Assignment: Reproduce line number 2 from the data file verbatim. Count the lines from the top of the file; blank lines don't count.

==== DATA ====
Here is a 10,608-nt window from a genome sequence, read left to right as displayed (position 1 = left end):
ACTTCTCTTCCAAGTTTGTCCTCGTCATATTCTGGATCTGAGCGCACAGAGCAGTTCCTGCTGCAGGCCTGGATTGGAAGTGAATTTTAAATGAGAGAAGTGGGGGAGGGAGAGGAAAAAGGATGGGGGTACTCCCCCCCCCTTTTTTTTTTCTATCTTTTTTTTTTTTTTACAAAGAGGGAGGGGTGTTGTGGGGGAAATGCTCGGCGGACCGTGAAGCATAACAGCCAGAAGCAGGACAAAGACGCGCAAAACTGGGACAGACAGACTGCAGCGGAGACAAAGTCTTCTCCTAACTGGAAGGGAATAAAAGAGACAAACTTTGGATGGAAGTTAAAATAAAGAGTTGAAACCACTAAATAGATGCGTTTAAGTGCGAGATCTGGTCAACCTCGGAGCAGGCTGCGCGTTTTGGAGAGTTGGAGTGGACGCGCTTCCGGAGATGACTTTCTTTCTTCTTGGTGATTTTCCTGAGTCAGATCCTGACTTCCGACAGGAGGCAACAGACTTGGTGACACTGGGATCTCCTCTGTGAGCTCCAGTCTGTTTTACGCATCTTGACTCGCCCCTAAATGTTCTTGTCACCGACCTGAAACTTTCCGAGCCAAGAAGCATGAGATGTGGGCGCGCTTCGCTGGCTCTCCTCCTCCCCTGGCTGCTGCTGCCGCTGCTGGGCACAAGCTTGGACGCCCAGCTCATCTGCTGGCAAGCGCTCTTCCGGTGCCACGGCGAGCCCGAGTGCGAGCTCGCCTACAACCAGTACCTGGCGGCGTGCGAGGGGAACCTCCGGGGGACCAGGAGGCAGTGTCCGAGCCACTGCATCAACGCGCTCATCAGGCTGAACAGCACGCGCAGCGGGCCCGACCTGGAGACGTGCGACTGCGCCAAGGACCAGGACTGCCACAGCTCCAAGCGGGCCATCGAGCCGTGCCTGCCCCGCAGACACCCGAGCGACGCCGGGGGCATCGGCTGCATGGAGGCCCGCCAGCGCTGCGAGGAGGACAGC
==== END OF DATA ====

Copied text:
ACTTCTCTTCCAAGTTTGTCCTCGTCATATTCTGGATCTGAGCGCACAGAGCAGTTCCTGCTGCAGGCCTGGATTGGAAGTGAATTTTAAATGAGAGAAGTGGGGGAGGGAGAGGAAAAAGGATGGGGGTACTCCCCCCCCCTTTTTTTTTTCTATCTTTTTTTTTTTTTTACAAAGAGGGAGGGGTGTTGTGGGGGAAATGCTCGGCGGACCGTGAAGCATAACAGCCAGAAGCAGGACAAAGACGCGCAAAACTGGGACAGACAGACTGCAGCGGAGACAAAGTCTTCTCCTAACTGGAAGGGAATAAAAGAGACAAACTTTGGATGGAAGTTAAAATAAAGAGTTGAAACCACTAAATAGATGCGTTTAAGTGCGAGATCTGGTCAACCTCGGAGCAGGCTGCGCGTTTTGGAGAGTTGGAGTGGACGCGCTTCCGGAGATGACTTTCTTTCTTCTTGGTGATTTTCCTGAGTCAGATCCTGACTTCCGACAGGAGGCAACAGACTTGGTGACACTGGGATCTCCTCTGTGAGCTCCAGTCTGTTTTACGCATCTTGACTCGCCCCTAAATGTTCTTGTCACCGACCTGAAACTTTCCGAGCCAAGAAGCATGAGATGTGGGCGCGCTTCGCTGGCTCTCCTCCTCCCCTGGCTGCTGCTGCCGCTGCTGGGCACAAGCTTGGACGCCCAGCTCATCTGCTGGCAAGCGCTCTTCCGGTGCCACGGCGAGCCCGAGTGCGAGCTCGCCTACAACCAGTACCTGGCGGCGTGCGAGGGGAACCTCCGGGGGACCAGGAGGCAGTGTCCGAGCCACTGCATCAACGCGCTCATCAGGCTGAACAGCACGCGCAGCGGGCCCGACCTGGAGACGTGCGACTGCGCCAAGGACCAGGACTGCCACAGCTCCAAGCGGGCCATCGAGCCGTGCCTGCCCCGCAGACACCCGAGCGACGCCGGGGGCATCGGCTGCATGGAGGCCCGCCAGCGCTGCGAGGAGGACAGC